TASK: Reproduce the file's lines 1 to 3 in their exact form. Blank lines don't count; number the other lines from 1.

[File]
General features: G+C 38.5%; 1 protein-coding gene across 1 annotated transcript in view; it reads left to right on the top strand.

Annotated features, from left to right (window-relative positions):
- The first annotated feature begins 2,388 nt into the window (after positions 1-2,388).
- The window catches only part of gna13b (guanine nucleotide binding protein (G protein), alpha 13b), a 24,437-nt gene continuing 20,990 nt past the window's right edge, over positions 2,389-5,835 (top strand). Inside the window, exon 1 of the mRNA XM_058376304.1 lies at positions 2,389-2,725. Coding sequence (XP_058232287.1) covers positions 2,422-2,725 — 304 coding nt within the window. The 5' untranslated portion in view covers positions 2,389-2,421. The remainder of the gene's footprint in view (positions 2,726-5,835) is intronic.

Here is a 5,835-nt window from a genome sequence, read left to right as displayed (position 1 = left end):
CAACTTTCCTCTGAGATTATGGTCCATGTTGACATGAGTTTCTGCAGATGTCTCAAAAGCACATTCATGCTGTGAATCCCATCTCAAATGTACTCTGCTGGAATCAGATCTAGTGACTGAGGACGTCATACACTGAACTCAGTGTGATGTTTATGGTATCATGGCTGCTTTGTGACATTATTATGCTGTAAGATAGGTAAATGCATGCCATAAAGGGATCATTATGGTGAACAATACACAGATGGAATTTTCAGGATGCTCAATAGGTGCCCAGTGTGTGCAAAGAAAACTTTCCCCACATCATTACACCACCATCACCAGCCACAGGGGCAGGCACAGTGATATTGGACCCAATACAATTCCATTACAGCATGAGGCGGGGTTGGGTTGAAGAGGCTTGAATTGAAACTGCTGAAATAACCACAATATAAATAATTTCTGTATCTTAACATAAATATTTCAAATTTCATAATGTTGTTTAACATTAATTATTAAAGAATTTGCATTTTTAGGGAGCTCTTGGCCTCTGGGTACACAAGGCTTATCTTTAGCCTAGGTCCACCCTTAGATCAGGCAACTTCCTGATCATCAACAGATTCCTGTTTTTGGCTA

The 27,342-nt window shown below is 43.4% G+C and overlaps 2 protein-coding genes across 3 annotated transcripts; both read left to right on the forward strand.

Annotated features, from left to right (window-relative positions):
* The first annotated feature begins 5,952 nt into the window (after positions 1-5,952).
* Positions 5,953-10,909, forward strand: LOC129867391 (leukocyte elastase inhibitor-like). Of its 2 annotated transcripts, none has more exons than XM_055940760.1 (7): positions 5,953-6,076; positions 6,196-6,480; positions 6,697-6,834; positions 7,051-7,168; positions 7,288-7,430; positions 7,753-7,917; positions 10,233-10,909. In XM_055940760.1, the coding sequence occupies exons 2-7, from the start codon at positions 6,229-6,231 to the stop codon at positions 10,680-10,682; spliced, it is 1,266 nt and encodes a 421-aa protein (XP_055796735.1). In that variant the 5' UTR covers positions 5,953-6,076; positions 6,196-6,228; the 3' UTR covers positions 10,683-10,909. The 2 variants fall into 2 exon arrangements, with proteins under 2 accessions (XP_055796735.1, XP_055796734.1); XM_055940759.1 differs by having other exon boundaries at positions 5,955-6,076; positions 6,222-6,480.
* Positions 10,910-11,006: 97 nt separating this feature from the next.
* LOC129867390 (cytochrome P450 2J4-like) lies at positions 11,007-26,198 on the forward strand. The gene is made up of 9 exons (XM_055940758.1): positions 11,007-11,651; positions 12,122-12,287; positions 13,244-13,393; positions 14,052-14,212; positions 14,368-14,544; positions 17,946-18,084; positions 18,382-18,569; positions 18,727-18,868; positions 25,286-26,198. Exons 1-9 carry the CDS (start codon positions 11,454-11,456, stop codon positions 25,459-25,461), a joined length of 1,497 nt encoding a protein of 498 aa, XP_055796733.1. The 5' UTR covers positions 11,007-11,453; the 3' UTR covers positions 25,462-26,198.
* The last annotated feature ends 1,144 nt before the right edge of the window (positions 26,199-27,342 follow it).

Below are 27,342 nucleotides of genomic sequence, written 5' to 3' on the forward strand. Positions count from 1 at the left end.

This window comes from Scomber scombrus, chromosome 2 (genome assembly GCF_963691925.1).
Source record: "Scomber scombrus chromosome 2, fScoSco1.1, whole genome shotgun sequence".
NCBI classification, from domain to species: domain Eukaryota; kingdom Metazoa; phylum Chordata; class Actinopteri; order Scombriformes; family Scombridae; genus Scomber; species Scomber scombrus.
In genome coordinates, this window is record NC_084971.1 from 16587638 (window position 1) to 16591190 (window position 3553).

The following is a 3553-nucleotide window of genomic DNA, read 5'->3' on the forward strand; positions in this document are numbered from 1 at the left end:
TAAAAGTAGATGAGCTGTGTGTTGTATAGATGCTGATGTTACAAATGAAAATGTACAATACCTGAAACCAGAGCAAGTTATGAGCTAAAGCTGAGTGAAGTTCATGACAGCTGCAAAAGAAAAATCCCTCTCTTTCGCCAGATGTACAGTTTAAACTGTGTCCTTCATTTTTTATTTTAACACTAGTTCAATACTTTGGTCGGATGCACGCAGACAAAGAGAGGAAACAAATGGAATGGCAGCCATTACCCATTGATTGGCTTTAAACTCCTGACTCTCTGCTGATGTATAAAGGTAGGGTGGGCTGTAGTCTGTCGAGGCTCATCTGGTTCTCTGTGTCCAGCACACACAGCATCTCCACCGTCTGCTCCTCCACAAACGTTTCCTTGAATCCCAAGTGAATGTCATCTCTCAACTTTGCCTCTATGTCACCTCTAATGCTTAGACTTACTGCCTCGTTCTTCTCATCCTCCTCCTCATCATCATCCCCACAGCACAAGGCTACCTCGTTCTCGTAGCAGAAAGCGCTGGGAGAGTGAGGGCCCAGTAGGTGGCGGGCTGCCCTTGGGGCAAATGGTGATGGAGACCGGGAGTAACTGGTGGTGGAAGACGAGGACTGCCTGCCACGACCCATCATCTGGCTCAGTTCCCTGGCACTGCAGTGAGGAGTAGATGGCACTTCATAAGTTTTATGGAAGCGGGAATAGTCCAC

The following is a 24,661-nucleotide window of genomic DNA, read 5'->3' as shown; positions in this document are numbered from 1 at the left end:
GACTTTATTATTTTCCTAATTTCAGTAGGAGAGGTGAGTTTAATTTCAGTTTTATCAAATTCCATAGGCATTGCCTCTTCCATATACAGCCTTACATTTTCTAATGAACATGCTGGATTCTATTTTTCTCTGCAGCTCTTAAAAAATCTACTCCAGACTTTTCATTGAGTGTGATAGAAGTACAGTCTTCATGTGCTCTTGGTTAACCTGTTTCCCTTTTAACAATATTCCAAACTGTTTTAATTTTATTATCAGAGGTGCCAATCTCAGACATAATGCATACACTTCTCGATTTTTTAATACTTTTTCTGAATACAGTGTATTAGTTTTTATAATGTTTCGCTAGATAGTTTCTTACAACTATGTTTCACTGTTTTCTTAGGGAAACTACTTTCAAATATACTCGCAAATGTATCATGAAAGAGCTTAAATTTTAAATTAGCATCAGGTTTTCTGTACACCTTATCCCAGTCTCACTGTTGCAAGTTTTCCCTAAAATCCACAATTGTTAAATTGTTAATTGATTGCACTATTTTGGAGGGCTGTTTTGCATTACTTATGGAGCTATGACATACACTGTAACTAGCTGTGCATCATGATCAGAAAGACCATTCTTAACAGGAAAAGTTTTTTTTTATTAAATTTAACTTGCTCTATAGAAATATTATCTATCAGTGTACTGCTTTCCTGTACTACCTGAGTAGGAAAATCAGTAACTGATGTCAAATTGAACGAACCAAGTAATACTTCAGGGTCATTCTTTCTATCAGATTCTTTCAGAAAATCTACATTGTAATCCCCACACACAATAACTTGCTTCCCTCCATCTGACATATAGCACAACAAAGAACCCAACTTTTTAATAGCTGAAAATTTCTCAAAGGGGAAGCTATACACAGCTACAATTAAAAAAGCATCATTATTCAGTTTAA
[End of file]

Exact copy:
General features: G+C 38.5%; 1 protein-coding gene across 1 annotated transcript in view; it reads left to right on the top strand.

Annotated features, from left to right (window-relative positions):
- The first annotated feature begins 2,388 nt into the window (after positions 1-2,388).